It has been pointed out that, practically every major national issue in Nigeria is cast in the mould of ethnicity, and this leads to virulent ethnocentric vituperations becoming a common feature in every national discourse. Ethnic groups jealously retain their separate identities within the larger, more ethnically diverse nation.
Analysts believe that the boundaries of states in much of Africa, Asia, and Latin America were determined by divisions agreed upon by the former colonial or imperial powers for reasons having very little to do with national, tribal, ethnic, or other local identities.
This was particularly true in Africa, especially in Nigeria where the boundaries of its British colony include three separate tribal groups (Igbo, Yoruba, and Hausa). The emergence and entrenchment of ethnicity in the country’s politics has its manifestation within the various democratic experiments.
Therefore, ethnic consciousness became entrenched as a particular ideology in all political processes in Nigeria till date.
Political conflict is an endemic feature of most of the world’s systems. This is particularly true of developing countries, including Nigeria, where political conflict, crises and even violence became essential characteristics of the political process, especially after independence.
In Nigeria, it is this ethnicity that is being exploited by chauvinists when politics is involved. It is however sad that owing to the fact that democracy has not been deeply rooted, development has remained a mirage. The wide theoretical analysis of ethnicity clearly shows that it is not a new phenomenon. It has developed from traditional societies to modern societies through various processes.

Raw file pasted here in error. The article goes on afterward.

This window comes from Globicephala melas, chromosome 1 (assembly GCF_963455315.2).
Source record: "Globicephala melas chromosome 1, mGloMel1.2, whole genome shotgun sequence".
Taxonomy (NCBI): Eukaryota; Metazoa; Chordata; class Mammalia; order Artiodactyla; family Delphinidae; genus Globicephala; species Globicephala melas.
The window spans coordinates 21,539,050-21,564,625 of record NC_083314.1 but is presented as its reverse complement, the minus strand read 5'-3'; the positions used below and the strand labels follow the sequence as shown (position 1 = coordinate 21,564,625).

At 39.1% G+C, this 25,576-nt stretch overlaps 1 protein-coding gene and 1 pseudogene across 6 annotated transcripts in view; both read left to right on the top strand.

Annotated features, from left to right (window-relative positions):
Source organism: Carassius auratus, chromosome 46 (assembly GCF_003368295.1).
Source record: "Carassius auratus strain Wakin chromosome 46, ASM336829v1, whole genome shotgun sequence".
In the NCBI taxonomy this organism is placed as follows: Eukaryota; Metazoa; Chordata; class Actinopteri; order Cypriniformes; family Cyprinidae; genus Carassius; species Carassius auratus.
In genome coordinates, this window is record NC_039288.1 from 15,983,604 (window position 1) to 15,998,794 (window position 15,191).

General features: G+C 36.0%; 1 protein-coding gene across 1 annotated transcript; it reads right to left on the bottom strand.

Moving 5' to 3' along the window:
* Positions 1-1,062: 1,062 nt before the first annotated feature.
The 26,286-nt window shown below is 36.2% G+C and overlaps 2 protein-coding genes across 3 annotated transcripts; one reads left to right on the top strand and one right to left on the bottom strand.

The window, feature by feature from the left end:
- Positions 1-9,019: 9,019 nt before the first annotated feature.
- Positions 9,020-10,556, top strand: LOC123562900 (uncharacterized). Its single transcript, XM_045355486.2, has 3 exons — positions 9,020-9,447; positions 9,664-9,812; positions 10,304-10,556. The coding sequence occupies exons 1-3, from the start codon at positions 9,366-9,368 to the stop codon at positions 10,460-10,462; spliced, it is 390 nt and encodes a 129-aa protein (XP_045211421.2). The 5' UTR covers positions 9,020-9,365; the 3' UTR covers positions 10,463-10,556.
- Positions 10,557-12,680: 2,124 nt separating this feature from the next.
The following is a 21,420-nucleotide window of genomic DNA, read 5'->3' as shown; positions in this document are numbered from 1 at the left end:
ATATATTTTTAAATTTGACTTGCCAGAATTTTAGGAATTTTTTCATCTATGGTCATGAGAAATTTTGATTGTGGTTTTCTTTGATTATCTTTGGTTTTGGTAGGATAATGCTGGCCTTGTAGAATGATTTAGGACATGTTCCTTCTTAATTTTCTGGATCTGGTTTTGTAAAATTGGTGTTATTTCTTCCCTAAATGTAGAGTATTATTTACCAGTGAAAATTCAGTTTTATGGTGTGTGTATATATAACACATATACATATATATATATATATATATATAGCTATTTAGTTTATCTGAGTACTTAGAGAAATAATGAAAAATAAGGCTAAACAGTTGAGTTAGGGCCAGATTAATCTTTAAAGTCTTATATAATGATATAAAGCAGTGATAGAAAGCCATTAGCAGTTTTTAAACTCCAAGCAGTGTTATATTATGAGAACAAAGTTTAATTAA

It is a composite of symbolic cultural markers used in the rationalisation of identities within the state. In modern states, ethnicity becomes the basis for the power contests in the larger society. The power contests between dominant and subordinate groups create conflict. The last decades of the twentieth century manifested much conscience-shattering ethnic violence in many states, just as millions died and became refugees as a result of that violence.
It might be important to note that Afenifere, though ethnic in colouration was not set up with any violent confrontation in the minds of its founders. From its inception, it remained a movement of a people who are committed to the greatest welfare of the Southwestern region as enunciated by Chief Obafemi Awolowo, under the philosophical caption of egalitarianism.
However at various times, with most of its top echelon in partisan politics, the visibility of the association was undulating at various points of its existence. During the days of the Action Group and in the second republic when most members were in the defunct Unity Party of Nigeria (UPN), the existence of Afenifere was subsumed in those political groups or parties.
It was Gen. Ibrahim Babangida’s unending political transition agenda that really “resurrected” the latent Afenifere Group into one of its most vibrant period of existence when it had to change name regularly and was tagged a terrorist organisation by the Abacha government leading to most members escaping abroad on exile.
After the death of Gen. Sani Abacha and the emergence of General Abdulsalami Abubakar, the group eventually reverted to its familiar movement name, Afenifere. The group formed a political party called Alliance for Democracy that swept the polls in the South-west during the first transitional elections organised by the then Head of State, General Abdulsalam Abubakar.
Interestingly, that was the last election swept by Afenifere and its supporters, until President Obasanjo engineered a total sweep of the Southwest, except in Lagos in the general elections that took place in 2003.